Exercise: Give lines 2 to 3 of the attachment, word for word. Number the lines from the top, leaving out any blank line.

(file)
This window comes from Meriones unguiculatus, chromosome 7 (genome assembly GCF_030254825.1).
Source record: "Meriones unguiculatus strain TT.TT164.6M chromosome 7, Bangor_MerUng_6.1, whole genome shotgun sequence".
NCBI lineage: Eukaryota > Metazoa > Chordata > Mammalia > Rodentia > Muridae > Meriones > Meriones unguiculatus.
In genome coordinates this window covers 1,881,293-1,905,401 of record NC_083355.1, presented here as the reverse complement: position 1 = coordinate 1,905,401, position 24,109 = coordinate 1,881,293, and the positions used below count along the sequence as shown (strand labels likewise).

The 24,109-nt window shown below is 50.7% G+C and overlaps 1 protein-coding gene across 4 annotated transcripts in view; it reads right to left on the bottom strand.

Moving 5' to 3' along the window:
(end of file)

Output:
Source record: "Meriones unguiculatus strain TT.TT164.6M chromosome 7, Bangor_MerUng_6.1, whole genome shotgun sequence".
NCBI lineage: Eukaryota > Metazoa > Chordata > Mammalia > Rodentia > Muridae > Meriones > Meriones unguiculatus.